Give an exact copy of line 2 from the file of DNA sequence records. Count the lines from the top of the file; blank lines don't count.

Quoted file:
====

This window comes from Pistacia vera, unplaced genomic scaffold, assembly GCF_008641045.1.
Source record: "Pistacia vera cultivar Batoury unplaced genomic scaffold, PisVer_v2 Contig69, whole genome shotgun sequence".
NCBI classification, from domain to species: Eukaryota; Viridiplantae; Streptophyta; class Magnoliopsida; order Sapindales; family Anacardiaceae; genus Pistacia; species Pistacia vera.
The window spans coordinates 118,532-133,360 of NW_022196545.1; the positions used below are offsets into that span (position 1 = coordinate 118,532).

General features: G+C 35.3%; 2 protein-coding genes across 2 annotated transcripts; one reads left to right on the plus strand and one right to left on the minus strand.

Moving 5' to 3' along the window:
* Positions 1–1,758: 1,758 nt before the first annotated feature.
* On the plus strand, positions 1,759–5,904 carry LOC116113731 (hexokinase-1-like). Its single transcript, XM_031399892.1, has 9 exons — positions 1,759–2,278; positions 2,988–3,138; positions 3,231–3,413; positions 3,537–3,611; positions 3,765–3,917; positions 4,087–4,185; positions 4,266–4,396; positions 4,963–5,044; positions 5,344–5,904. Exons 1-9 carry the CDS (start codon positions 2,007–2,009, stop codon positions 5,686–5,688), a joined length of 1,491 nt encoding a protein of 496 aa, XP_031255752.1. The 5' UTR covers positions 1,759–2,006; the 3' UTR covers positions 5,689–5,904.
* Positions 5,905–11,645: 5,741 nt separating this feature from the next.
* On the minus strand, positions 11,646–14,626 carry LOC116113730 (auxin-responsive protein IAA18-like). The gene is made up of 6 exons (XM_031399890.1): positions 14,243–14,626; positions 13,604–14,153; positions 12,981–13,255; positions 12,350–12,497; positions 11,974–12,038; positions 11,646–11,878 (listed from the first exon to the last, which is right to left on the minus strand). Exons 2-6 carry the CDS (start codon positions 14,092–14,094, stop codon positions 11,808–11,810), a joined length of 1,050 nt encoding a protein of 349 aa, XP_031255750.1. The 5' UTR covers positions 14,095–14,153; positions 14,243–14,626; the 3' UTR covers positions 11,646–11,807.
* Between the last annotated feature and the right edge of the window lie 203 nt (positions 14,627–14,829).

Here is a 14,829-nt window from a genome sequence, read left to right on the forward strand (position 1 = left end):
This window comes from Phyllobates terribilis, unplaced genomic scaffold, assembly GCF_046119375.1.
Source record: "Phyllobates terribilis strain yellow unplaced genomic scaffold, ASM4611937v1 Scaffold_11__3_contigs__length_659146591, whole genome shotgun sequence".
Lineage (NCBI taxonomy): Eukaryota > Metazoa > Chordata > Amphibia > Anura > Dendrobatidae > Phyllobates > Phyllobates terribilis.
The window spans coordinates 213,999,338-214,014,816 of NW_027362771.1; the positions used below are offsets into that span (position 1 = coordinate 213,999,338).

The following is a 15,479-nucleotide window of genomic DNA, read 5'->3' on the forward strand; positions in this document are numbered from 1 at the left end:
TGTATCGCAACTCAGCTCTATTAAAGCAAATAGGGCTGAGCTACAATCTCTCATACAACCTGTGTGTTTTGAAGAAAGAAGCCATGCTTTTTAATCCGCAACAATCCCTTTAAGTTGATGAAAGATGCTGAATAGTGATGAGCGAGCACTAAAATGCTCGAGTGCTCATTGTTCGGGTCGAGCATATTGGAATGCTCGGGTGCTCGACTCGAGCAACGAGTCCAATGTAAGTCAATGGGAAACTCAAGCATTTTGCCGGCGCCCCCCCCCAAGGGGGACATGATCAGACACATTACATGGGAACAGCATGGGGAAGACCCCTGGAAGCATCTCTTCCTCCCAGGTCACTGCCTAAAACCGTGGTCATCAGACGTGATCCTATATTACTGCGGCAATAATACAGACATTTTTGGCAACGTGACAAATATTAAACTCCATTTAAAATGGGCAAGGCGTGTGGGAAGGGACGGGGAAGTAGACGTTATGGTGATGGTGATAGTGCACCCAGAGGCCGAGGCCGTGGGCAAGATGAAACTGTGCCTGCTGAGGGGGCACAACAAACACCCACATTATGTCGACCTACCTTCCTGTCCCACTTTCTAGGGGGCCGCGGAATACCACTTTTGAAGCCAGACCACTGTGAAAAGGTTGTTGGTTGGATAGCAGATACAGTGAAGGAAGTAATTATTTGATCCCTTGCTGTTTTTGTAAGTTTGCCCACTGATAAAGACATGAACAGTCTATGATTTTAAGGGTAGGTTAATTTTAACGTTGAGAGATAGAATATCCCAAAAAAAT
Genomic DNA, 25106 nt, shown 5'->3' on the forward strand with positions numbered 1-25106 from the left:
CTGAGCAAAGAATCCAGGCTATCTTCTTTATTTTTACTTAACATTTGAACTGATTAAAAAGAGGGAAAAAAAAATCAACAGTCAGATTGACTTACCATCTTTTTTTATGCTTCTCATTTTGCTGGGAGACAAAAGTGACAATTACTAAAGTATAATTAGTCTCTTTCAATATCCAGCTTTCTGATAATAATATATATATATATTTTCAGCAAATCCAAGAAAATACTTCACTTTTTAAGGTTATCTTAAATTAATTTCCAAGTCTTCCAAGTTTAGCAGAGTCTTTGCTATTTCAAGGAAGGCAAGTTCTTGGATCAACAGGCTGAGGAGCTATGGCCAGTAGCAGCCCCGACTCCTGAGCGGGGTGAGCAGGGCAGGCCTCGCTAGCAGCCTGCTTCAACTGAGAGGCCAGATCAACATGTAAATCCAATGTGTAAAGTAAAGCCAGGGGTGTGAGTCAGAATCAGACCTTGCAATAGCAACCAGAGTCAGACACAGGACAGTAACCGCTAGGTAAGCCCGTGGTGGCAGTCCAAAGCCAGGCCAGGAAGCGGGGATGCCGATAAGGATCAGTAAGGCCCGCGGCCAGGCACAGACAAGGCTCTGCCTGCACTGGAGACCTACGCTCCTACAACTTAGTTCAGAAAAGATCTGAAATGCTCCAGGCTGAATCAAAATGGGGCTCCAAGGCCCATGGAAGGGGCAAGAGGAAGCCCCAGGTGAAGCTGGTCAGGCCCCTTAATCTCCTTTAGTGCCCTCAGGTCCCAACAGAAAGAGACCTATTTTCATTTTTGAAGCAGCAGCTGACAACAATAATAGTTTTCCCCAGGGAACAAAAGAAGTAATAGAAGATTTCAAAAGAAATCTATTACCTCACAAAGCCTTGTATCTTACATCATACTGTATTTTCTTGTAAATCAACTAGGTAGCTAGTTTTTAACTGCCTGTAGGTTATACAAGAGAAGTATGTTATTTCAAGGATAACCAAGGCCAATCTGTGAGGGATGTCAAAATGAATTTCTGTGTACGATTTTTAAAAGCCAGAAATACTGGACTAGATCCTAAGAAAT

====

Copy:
Source record: "Pistacia vera cultivar Batoury unplaced genomic scaffold, PisVer_v2 Contig69, whole genome shotgun sequence".